An interesting and rather extraordinary story is reported in The Times today.
Dianne De Marzo's claim to a share in a property in Abbey Wood, Kent, which was purchased with her stepson, Sonny, turned sour despite Judge Monty, sitting at the Central London County Court, finding that her claim that she had an agreement whereby she owned three-eighths of the property - estimated to be worth some £450,000 - was genuine.
In the course of the case Mrs De Marzo admitted that she had forged her late husband's will by using her own homemade will as a precedent, inserting the deceased's name instead of hers and naming herself as sole beneficiary. Mrs De Marzo then had it witnessed at a 'drunken party'.
The deceased had property in Spain and England but no will. Mrs De Marzo stated that she had taken advice from an unidentified financial adviser who told her to 'get/find' an English will.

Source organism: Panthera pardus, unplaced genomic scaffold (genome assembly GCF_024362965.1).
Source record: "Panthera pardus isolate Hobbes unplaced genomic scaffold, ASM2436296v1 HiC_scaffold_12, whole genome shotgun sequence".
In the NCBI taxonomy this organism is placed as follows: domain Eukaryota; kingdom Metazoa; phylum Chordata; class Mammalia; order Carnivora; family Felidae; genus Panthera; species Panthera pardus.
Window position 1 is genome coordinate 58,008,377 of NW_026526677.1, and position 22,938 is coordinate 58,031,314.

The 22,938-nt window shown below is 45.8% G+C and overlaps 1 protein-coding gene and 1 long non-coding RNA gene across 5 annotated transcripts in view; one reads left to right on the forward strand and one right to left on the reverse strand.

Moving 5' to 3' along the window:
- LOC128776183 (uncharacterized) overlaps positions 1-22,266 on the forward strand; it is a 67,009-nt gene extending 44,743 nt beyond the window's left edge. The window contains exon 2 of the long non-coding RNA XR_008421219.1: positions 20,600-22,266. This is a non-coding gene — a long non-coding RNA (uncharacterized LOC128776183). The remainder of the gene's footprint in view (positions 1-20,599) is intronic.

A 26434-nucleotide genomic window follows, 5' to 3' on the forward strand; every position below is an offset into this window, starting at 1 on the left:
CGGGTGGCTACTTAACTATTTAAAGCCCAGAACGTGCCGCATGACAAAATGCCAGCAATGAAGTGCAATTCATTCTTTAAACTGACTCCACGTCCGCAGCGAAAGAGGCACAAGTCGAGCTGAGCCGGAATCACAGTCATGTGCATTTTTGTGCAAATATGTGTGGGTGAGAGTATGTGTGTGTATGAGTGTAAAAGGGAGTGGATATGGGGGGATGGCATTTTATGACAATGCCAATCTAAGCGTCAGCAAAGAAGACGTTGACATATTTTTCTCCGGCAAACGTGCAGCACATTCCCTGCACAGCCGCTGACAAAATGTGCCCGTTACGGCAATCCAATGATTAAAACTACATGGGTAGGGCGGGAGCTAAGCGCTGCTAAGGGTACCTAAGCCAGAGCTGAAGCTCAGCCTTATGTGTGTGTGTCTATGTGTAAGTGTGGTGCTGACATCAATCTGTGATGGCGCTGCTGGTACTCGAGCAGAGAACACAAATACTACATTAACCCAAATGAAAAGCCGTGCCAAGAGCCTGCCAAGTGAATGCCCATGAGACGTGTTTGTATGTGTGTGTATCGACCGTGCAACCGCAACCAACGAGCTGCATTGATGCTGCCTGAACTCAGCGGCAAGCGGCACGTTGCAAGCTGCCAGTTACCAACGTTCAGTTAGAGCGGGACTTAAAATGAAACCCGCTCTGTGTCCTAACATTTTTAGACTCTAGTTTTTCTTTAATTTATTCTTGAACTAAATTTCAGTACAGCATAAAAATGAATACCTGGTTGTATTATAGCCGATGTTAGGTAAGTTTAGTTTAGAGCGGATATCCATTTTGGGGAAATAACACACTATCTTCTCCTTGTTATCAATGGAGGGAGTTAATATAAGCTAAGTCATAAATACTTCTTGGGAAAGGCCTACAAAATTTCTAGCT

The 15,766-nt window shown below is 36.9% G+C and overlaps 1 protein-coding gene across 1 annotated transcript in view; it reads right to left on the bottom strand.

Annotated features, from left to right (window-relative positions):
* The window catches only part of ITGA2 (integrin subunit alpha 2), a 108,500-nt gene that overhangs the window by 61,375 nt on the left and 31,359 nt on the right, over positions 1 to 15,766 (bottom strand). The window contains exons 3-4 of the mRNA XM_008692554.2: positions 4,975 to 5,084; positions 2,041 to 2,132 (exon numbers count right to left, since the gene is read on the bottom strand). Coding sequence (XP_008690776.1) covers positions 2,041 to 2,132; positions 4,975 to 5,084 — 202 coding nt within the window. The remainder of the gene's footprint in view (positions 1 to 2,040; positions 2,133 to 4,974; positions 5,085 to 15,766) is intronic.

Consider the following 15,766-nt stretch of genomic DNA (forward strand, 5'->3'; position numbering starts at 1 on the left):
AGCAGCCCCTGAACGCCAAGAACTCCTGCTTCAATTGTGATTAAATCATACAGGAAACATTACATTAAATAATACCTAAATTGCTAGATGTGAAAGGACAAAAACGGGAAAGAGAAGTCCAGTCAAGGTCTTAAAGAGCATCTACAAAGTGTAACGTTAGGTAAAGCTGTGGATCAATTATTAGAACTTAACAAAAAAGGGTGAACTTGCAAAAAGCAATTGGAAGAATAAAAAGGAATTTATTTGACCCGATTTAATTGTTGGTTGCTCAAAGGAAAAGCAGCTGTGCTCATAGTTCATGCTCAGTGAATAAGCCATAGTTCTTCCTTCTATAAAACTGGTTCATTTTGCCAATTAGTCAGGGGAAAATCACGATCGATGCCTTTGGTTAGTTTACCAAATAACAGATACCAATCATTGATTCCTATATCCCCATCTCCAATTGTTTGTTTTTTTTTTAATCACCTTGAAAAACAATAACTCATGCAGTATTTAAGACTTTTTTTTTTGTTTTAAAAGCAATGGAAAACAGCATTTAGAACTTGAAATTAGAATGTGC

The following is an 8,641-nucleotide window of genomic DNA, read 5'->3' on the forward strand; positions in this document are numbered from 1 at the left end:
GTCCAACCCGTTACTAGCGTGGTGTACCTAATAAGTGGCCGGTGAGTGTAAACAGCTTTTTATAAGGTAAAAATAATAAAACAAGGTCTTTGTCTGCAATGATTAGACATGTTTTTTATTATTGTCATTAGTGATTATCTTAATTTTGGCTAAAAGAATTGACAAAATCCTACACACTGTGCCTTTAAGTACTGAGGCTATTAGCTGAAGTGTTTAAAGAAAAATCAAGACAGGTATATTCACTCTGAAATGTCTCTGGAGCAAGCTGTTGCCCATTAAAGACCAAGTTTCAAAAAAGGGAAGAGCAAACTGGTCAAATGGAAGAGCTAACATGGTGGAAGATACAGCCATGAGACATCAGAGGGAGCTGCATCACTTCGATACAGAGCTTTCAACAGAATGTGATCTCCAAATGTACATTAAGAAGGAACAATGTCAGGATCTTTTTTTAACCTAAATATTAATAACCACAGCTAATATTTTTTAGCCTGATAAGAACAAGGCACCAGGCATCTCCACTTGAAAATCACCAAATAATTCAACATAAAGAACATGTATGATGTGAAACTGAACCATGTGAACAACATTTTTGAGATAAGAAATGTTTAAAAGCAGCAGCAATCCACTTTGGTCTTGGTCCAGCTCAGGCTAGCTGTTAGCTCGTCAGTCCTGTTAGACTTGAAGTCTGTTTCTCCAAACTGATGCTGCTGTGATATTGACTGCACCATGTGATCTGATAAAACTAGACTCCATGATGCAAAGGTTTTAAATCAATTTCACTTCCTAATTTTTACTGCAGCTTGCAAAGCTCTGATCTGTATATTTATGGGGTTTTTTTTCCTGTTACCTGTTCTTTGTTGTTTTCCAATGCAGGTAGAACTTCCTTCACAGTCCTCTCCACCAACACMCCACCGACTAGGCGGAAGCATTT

Three things occur to me: make sure you have a will in place already, make sure that you only take advice from a reputable adviser and never make important decisions when angry, frustrated or intoxicated!
Judge Monty referred the matter to the Attorney General to consider whether criminal proceedings should be brought against Mrs De Marzo or others and whether to bring proceedings for contempt of court.
A pyrrhic victory indeed.
“Diane took advice from an unidentified financial adviser, who told her that the only thing she could do was to ‘get an English will’. “When she said she didn’t have one, the reply was: ‘Well, find one’.